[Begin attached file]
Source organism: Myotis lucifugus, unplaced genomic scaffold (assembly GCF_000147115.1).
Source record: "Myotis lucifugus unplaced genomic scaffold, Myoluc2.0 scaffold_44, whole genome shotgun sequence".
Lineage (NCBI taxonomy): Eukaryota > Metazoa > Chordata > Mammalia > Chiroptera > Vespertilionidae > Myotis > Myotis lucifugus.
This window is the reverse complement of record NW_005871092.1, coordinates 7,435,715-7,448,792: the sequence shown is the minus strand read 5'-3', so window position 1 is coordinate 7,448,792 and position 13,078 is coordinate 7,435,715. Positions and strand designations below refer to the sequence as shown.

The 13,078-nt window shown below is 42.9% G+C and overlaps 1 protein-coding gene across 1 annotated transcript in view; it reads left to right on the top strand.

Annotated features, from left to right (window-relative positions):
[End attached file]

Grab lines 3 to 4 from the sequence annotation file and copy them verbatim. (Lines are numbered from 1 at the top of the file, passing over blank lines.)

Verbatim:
Lineage (NCBI taxonomy): Eukaryota > Metazoa > Chordata > Mammalia > Chiroptera > Vespertilionidae > Myotis > Myotis lucifugus.
This window is the reverse complement of record NW_005871092.1, coordinates 7,435,715-7,448,792: the sequence shown is the minus strand read 5'-3', so window position 1 is coordinate 7,448,792 and position 13,078 is coordinate 7,435,715. Positions and strand designations below refer to the sequence as shown.